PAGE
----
Opinion/August: Democratic Afghanistan was not in the cards – The Providence Journal
Richard J. August, of North Kingstown, is the Gold Star father of Army Capt. Matthew August, who was killed in Iraq in 2004.
In The Washington Post of Aug. 9, 2013, the late Dr. Charles Krauthammer wrote: “Jen Psaki, blameless State Department spokeswoman, explained that the hasty evacuation of our embassy in Yemen was not an evacuation but ‘a reduction in staff.’ Thus continues the [Obama] administration’s penchant for wordplay, the bending of language to fit a political need.”
Rather than call our chaotic withdrawal from Afghanistan and the collapse of its army and government what it was, the Biden administration wordsmiths describe it a remarkable evacuation of thousands of people. Ms. Psaki, now President Biden’s press secretary, has apparently retained her “penchant for wordplay.”
Another example is Army Major Nidal Hassan, a physician who went on a shooting spree on Nov. 5, 2009, at Fort Hood, Texas, killing 13 soldiers and wounding 32 others. Hassan is a radicalized Muslim who committed an act of domestic terrorism, which is defined as a “premeditated, politically motivated violence perpetrated against noncombatant targets by sub-national groups or clandestine agents.” The Obama administration chose to call it “workplace violence.” As a result the soldiers killed and wounded in the attack were denied being awarded the Purple Heart medal for suffering wounds inflicted by an enemy.
In his letter to the editor on Oct. 7 (“Biden true to his word on Afghan pullout”), Matthew Willoughby opines that “the ‘worst incompetence in our history’ was going to Afghanistan in the first place.” How quickly we forget that country was the place from which the attacks of Sept. 11 were orchestrated. Who can forget the image of Special Forces operators charging into battle on horseback with warriors of the Northern Alliance? Have we forgotten that al-Qaeda was wiped out and the Taliban demolished in Afghanistan in a matter of weeks?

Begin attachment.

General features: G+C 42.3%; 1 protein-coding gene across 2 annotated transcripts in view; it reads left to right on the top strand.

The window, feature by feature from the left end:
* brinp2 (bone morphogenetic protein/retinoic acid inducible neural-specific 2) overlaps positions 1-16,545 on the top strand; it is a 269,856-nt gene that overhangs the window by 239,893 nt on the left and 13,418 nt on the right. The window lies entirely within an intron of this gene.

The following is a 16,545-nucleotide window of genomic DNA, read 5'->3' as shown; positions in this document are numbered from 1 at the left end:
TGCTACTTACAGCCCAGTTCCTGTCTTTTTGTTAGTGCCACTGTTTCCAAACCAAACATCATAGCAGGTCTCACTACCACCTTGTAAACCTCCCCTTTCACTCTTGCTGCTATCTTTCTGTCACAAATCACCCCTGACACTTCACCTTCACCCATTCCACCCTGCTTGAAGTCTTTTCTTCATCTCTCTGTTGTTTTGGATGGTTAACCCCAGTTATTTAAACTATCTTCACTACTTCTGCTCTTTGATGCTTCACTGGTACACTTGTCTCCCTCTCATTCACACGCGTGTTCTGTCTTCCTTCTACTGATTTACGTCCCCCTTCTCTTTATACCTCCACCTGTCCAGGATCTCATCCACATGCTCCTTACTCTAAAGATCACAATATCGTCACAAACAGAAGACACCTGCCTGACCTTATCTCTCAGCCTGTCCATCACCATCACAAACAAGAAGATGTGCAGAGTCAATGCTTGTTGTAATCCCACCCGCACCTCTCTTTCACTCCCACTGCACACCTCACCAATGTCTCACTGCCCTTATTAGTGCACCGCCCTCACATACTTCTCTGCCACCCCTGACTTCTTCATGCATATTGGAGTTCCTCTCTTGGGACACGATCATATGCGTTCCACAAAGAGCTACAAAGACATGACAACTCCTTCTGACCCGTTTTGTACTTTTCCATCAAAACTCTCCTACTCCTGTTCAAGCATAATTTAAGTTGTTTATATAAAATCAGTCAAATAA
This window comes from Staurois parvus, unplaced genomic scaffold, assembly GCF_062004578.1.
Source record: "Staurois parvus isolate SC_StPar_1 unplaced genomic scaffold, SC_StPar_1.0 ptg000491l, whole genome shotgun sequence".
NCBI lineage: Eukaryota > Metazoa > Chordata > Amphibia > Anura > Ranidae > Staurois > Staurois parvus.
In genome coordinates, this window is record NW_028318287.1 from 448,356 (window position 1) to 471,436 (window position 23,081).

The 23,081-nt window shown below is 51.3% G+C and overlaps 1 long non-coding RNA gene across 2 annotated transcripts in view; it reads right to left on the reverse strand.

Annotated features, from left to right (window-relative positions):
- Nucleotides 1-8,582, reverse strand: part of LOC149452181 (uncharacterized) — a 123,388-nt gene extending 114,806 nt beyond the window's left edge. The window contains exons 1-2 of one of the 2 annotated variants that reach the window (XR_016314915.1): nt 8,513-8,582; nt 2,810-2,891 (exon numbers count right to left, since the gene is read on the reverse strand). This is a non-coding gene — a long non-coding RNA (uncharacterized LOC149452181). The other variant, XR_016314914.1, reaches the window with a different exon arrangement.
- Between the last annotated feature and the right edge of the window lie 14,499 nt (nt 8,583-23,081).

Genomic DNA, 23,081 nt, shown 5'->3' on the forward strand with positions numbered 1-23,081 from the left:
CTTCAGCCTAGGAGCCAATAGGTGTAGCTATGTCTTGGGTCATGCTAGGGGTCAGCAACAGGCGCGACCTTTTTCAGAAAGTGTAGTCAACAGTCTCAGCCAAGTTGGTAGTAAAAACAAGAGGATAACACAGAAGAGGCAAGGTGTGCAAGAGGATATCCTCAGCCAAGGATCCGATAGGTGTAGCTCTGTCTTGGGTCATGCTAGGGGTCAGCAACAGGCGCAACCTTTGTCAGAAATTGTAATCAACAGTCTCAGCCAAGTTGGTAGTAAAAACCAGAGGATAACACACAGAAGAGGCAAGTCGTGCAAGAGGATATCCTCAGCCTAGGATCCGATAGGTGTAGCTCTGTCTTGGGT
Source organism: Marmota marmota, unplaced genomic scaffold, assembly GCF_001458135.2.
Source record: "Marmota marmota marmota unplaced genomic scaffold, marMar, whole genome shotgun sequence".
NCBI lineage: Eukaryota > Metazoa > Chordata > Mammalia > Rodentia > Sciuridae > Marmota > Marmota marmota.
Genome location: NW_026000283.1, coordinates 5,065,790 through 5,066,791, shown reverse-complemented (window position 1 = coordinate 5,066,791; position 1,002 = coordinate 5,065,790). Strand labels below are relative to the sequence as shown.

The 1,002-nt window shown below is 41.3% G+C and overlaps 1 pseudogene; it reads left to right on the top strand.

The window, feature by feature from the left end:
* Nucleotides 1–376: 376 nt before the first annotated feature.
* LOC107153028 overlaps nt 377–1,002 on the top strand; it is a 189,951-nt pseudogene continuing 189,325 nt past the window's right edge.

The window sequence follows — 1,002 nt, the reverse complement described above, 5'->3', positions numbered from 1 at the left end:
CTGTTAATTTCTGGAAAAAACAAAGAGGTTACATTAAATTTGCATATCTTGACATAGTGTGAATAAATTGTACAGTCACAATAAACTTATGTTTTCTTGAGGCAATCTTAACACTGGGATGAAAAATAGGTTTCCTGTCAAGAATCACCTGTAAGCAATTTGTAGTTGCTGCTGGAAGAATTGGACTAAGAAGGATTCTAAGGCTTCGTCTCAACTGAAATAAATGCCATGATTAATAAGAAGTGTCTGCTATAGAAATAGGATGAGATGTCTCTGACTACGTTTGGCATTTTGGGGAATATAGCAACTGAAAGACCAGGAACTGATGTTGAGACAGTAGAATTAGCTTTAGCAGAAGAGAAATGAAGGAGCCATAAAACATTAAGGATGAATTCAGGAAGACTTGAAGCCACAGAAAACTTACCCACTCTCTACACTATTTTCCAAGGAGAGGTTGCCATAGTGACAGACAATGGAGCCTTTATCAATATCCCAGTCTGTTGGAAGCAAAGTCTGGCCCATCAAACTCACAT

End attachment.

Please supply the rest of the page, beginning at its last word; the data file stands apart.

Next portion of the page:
This remarkable success encouraged Secretary of Defense Donald Rumsfeld and his minions to convince President George W. Bush that we could replicate this in Iraq, thereby providing the impetus for the spread of democracy in the Middle East.
Many Americans, me included, think it was ridiculous to believe a largely illiterate, tribal society that speaks more than five languages and in most areas is content to live in the seventh century could be converted into a Jeffersonian democracy in less than a generation.
Moreover, as I have stated before, conventional forces cannot defeat an insurgency that has the willing or coerced support of a significant part of the population and has a place of refuge (Pakistan) where it can rest, recruit new fighters, be re-equipped and retrained, especially where we are propping up a weak, unpopular central government. See any history of our war in Vietnam for proof.
The United States signed an armistice in 1953 with the communist dictatorship of North Korea and has combat forces in South Korea, a prosperous democracy, ever since. A final peace settlement has never been achieved. Should we have expected anything less in Afghanistan?